Butterfly Preserve On The Border Threatened By Trump's Wall
Editor's note: This story was updated on Dec. 3.
On an average day at the National Butterfly Center, a 100-acre wildlife center and botanical garden in South Texas, visitors can see 100 different species and as many as 200,000 individual butterflies.
The center also sits directly in the path of the Trump administration's proposed border wall.
The federal spending bill approved in September includes $1.6 billion in 2019 for construction of the wall. In October, the Department of Homeland Security issued a waiver to 28 laws protecting public lands, wildlife and the environment to clear the way for construction to proceed.
The planned wall would cut the privately owned National Butterfly Center in two, with as much as 70 percent of its land sandwiched between the wall and the Rio Grande.
"It's going to be a no man's land, Border Patrol's enforcement zone," says Marianna Trevino Wright, the National Butterfly Center's executive director. "They will clear everything. So it's not like all of this habitat is going to become Garden of Eden, undisturbed. It is going to be eliminated."
The lower Rio Grande Valley, where the center is located, is home to 300 species of butterflies; this year, 237 species have been documented at the center, says Trevino Wright. Opened in 2004, the center is also home to several endangered plants and threatened animals, such as the Texas tortoise and Texas horned lizard.
In July, a group of scientists published a paper outlining the proposed wall's significant negative impacts on " some of the continent's most biologically diverse regions." The border wall would eliminate, degrade and fragment wildlife habitats — for instance, by clearing land, blocking access to water and food, and inhibiting seasonal migrations.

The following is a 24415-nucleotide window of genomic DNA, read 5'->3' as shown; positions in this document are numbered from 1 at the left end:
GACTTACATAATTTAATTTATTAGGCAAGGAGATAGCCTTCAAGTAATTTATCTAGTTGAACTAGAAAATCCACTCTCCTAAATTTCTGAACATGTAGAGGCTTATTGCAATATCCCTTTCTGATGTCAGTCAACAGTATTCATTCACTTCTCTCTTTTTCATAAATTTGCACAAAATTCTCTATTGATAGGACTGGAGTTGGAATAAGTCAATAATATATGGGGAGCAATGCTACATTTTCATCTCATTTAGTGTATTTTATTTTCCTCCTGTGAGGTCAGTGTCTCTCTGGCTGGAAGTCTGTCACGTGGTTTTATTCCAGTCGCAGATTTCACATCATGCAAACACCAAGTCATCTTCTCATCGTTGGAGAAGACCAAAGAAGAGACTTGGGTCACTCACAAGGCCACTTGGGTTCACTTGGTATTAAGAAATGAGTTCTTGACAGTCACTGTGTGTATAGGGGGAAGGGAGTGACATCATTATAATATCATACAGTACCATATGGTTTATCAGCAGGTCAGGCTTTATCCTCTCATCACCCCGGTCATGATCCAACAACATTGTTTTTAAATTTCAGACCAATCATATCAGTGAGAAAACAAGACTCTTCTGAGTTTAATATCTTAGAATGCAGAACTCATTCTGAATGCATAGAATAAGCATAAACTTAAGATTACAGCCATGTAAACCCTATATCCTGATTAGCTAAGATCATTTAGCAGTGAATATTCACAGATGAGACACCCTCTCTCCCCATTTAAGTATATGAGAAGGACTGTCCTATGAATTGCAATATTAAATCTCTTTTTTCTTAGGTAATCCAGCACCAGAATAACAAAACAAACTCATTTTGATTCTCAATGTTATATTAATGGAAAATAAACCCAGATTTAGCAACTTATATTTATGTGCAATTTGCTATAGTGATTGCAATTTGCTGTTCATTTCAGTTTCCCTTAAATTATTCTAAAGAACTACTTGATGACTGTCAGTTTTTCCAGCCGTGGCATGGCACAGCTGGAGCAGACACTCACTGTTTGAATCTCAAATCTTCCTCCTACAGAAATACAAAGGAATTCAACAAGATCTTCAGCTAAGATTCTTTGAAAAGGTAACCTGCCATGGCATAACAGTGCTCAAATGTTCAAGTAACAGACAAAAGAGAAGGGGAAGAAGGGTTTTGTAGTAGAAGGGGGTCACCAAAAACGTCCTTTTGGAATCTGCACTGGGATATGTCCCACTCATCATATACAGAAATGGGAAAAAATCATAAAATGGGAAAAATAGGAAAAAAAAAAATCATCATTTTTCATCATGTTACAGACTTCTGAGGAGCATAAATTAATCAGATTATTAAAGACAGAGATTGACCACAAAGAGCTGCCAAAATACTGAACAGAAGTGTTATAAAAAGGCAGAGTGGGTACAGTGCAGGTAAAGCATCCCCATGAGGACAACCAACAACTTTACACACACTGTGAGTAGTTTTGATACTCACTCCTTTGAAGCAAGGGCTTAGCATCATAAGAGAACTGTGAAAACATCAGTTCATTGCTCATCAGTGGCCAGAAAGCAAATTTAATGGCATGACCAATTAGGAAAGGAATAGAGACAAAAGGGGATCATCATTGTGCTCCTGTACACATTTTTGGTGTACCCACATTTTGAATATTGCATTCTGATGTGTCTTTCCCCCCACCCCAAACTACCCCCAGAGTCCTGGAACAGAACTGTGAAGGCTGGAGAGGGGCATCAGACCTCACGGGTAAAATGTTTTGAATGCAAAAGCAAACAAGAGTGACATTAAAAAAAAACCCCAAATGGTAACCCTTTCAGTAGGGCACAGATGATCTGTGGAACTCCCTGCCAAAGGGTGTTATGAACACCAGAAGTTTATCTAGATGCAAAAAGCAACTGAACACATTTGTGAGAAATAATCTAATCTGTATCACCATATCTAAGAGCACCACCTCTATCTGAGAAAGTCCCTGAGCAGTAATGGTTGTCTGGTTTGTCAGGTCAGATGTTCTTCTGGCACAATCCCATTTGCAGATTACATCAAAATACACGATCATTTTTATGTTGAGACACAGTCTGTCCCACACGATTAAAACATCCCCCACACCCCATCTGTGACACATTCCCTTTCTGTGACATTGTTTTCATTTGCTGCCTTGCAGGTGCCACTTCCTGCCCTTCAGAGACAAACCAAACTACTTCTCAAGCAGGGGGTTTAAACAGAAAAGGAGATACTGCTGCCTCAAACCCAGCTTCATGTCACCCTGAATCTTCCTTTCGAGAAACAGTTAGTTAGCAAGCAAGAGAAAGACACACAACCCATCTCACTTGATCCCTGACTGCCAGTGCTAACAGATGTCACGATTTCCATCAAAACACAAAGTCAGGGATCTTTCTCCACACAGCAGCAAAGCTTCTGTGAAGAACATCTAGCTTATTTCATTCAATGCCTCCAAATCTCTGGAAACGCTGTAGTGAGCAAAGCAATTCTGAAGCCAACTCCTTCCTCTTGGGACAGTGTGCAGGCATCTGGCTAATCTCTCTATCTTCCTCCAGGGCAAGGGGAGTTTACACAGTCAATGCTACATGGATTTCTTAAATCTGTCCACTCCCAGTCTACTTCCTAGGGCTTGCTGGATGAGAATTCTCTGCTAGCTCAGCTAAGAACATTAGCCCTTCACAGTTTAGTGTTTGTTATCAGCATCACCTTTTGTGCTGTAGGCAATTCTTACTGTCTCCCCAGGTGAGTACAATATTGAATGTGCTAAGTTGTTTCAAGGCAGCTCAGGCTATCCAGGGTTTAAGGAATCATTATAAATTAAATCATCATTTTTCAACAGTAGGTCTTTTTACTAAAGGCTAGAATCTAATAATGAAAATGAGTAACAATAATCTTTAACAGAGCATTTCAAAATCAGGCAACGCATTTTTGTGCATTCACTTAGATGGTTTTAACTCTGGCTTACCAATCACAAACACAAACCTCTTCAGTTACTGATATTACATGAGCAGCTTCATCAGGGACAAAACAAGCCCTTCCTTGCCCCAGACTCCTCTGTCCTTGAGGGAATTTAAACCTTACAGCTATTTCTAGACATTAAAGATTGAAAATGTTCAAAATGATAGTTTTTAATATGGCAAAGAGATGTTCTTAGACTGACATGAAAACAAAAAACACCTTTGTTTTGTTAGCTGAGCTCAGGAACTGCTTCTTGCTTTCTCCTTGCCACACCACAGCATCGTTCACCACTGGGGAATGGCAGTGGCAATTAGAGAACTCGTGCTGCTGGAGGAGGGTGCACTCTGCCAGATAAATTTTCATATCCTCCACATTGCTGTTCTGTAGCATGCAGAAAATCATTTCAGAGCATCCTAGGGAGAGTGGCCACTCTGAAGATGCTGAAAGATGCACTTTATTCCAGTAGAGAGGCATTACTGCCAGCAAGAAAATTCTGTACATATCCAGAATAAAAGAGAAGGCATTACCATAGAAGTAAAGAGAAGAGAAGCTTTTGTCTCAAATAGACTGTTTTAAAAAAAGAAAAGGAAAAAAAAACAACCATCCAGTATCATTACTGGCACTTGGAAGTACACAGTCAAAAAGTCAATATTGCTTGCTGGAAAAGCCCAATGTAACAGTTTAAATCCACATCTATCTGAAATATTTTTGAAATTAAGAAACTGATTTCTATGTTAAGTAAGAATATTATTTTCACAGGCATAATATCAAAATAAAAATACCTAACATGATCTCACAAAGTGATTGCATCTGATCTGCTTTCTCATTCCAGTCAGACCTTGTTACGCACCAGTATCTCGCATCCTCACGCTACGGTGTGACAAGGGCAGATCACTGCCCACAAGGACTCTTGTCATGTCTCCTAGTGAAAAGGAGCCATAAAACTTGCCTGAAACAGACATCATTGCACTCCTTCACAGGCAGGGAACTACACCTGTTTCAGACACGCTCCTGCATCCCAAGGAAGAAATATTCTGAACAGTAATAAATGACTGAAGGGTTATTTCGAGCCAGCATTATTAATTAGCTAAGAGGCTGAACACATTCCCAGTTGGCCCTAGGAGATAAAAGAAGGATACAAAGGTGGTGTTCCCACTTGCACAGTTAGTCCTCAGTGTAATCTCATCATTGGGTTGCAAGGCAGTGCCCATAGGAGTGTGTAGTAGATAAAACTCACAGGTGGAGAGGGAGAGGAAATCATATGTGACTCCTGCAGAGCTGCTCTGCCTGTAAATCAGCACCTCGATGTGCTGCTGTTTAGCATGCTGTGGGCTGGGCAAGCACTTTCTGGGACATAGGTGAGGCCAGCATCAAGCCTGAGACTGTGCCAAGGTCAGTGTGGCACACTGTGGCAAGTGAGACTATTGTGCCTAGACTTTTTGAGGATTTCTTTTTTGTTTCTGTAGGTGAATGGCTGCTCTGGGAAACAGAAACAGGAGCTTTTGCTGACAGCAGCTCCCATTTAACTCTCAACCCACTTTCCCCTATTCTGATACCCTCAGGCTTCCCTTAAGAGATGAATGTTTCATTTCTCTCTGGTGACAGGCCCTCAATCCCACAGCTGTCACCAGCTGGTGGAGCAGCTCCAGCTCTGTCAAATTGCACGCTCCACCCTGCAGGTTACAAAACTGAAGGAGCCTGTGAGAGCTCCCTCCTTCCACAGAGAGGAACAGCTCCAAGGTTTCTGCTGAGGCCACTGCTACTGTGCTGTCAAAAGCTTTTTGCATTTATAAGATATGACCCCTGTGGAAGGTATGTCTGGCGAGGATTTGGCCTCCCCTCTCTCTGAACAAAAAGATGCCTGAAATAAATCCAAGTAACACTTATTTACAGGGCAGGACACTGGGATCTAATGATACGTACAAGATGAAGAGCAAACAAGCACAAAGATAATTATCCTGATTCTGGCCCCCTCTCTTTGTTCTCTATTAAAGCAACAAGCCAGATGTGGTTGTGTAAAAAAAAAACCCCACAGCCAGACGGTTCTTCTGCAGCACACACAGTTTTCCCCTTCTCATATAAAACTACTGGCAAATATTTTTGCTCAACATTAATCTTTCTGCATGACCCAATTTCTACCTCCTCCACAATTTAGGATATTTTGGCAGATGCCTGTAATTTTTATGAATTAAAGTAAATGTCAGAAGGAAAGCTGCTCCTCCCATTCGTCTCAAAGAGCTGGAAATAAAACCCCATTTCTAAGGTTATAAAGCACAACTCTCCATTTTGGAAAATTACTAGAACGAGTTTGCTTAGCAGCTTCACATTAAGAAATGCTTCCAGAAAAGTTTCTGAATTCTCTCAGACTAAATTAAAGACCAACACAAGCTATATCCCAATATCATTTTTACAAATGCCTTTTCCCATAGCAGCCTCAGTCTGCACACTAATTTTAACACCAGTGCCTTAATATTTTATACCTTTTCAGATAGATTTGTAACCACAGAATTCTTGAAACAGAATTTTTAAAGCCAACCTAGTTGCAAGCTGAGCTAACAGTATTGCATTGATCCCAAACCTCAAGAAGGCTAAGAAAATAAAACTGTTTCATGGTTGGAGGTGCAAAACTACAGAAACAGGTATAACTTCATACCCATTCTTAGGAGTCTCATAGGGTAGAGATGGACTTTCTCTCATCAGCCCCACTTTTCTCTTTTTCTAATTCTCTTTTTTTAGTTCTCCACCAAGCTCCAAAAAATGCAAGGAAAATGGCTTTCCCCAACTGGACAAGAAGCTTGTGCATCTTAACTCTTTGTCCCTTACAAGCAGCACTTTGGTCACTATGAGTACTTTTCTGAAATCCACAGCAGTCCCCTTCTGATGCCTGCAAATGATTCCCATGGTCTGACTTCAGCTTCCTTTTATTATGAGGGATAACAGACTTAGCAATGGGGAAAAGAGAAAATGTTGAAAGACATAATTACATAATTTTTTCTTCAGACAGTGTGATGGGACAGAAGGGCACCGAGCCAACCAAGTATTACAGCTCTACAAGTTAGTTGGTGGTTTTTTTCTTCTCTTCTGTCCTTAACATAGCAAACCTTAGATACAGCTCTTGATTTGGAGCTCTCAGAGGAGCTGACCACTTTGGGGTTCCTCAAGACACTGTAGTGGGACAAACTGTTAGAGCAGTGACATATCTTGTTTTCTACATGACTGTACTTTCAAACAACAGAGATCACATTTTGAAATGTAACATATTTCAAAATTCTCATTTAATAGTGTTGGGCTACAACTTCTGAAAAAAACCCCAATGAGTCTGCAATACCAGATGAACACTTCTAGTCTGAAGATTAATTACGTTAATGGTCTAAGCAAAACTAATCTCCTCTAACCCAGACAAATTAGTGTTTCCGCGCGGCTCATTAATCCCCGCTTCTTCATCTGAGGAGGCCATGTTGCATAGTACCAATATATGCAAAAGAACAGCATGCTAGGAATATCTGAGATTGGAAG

More than 2,700 scientists signed on to the paper and called for the administration to rethink its border tactics. They've called for DHS to abide by the environmental laws that are already in place and forgo physical barriers when possible.
The Endangered Species Act, the Migratory Bird Conservation Act, the Clean Air Act and the Safe Drinking Water Act are among the environmental and public health laws that are being waived to speed up the wall-building process.
For its part, the DHS argues in its recent waiver that the Rio Grande Valley section of the border, where the butterfly center is located, is an area of "high illegal entry."
Since 2013, this sector has seen the highest number of U.S. Border Patrol apprehensions of people crossing illegally or who are inadmissible. In fiscal 2018, which ended in August, 23,757 unaccompanied minors and 63,278 family units were apprehended in the Rio Grande Valley sector.
The Center for Biological Diversity, Defenders of Wildlife and the Animal Legal Defense Fund are suing the Trump administration, arguing that DHS doesn't have the authority to waive these laws.
Similar lawsuits have been unsuccessful, and the department has already waived environmental laws in New Mexico, California and now Texas to facilitate border wall construction.
The National Butterfly Center also filed a lawsuit against the Trump administration in 2017, after Trevino Wright found U.S. Customs and Border Protection contractors beginning to clear brush with chainsaws on the private land.
"Imagine coming home one day and finding people cutting down your trees, ripping up your fence and destroying your yard," says Trevino Wright.
CBP did not respond to NPR's request for comment, citing the open litigation.
Construction along the border is scheduled to begin in February 2019. Until then, the butterfly center continues to use its property as though the barrier won't be built.
That includes developing the land adjacent to the Rio Grande, which would be well on the other side of the planned wall, for recreational activities.
"We have long-term plans for this place," says Trevino Wright. "We're not going to just pack up and abandon that."
The radio story was reported and produced by Sam Gringlas and Christina Cala.
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